The most surprising request for a recipe I ever received came from Bernard Guste, the fifth-generation proprietor of Antoine’s. He wanted to use my recipe for oysters Rockefeller. His reason was that since Antoine’s own recipe (they invented the dish, I’m sure you know) is a secret, they needed something to give the many people who ask for it. He told me that my recipe is “embarrassingly close” to the real thing. I’m flattered. And if I say so myself, he’s right. It took me about fifty tries to create a match for the flavor of Antoine’s great specialty.
Which does not and never did include either spinach or Mornay sauce, as most recipes call for. It does have green food coloring–an atrocity now, but very common in the cooking of a century ago, when this dish was created. (Feel free to leave it out.)
Oysters Rockefeller have always been among my favorite Creole-French dishes, and one that creates its own special occasion when you make it.
- Four dozen oysters
- Water from oysters, plus enough more water to make two cups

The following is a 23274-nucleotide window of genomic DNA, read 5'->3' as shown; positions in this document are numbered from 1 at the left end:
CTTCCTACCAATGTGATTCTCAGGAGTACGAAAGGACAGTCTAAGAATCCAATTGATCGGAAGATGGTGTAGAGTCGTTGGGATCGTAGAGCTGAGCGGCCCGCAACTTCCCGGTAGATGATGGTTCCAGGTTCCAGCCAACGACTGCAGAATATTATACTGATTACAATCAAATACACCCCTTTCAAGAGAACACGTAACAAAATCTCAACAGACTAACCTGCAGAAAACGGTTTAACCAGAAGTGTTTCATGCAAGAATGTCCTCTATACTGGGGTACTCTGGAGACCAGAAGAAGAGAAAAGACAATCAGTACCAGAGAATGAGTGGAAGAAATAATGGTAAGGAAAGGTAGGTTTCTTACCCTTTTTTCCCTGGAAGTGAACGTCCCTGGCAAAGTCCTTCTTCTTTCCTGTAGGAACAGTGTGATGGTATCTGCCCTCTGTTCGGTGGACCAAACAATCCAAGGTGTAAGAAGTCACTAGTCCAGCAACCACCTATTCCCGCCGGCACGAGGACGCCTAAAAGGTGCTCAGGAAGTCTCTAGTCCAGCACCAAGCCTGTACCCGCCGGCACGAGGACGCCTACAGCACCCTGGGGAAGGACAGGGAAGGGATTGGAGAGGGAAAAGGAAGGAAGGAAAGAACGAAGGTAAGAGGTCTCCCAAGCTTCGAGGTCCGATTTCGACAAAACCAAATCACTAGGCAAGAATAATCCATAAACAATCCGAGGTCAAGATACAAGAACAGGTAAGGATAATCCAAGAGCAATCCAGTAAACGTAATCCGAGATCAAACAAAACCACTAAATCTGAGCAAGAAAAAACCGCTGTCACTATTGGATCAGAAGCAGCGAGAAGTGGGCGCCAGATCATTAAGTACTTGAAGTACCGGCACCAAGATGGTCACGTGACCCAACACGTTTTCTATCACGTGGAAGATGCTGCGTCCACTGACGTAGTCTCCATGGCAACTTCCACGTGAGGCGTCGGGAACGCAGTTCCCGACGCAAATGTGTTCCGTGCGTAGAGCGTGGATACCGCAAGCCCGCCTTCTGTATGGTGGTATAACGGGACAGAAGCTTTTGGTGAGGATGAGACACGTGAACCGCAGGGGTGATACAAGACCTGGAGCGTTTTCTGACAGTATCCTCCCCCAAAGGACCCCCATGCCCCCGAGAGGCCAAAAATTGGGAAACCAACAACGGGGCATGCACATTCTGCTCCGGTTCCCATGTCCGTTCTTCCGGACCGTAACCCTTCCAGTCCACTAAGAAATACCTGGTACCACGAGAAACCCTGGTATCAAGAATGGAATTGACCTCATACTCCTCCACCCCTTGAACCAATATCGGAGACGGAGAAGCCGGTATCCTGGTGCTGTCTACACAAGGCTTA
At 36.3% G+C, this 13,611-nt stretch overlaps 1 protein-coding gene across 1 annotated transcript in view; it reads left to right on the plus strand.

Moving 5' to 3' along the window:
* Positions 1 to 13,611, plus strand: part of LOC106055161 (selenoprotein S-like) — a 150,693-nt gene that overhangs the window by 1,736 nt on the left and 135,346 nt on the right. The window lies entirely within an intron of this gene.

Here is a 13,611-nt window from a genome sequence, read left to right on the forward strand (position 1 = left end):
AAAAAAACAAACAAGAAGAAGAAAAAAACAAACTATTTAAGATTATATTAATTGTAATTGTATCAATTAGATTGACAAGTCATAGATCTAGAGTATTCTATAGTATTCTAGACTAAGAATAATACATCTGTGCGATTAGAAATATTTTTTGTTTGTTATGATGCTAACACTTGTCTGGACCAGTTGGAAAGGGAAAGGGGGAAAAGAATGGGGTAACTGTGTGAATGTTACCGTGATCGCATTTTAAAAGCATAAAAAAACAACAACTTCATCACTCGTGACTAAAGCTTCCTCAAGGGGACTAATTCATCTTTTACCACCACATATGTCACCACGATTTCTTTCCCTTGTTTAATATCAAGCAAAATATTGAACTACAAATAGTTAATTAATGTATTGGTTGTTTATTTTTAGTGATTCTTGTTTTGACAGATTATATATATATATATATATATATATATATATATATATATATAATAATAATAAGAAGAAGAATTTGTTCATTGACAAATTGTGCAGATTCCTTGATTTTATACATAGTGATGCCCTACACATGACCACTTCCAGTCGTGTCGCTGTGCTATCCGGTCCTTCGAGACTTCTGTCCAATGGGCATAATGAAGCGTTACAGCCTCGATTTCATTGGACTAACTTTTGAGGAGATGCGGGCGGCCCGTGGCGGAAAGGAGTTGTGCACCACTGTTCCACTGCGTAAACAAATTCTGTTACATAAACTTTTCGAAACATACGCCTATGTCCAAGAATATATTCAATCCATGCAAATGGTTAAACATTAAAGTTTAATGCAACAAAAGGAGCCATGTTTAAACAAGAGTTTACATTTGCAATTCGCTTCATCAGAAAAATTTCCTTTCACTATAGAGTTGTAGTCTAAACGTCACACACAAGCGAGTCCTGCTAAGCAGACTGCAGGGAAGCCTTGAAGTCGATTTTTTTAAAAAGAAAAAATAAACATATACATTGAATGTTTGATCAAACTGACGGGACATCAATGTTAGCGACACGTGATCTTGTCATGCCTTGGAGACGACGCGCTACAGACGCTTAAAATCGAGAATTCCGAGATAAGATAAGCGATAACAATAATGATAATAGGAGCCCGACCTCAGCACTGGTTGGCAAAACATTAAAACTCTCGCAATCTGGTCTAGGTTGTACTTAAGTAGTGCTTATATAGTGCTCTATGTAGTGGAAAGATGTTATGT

- 2 cups chopped celery
- 1 1/2 cups chopped green onion tops
- 2 cups chopped parsley, stems removed
- 1 cup chopped fresh fennel
- 1 cup chopped watercress
- 1/2 tsp. chopped fresh garlic
- 3 anchovy fillets
- 1 tsp. sugar
- 1/4 cup ketchup
- 1 tsp. salt
- 1/2 tsp. cayenne
- 1 tsp. white pepper
- 1 Tbs. Worcestershire sauce
- 2 dashes Peychaud’s bitters
- 2 drops green food coloring (optional but authentic)
- 2 sticks butter
- 1 cup flour
- 1 1/2 cups very fine fresh bread crumbs
1. Combine the vegetables and the anchovies in small batches and chop to a near-puree in a food processor, using the oyster water to help things along.
2. Combine this green slurry and the rest of the oyster water in a saucepan and cook over low heat, stirring every now and then, until the excess water is gone but the greens remain very moist. Add sugar, catsup, salt, cayenne, Worcestershire sauce, bitters and food coloring.
3. Make a blond roux with the butter and flour. Blend well into the greens, until the sauce takes on a different, lighter texture. Then mix in the bread crumbs.
4. Place large, fresh oysters into oyster shells, small ovenproof ramekins, or small au gratin dishes. Top each oyster with a generous tablespoon of sauce (or more, if you like). Bake 15 minutes in a preheated 450-degree oven, or until the top of the sauce has barely begun to brown. Serve immediately.
If you’d like to bake this using oyster shells, serve on a bed of rock salt or on a napkin to keep the shells from rocking.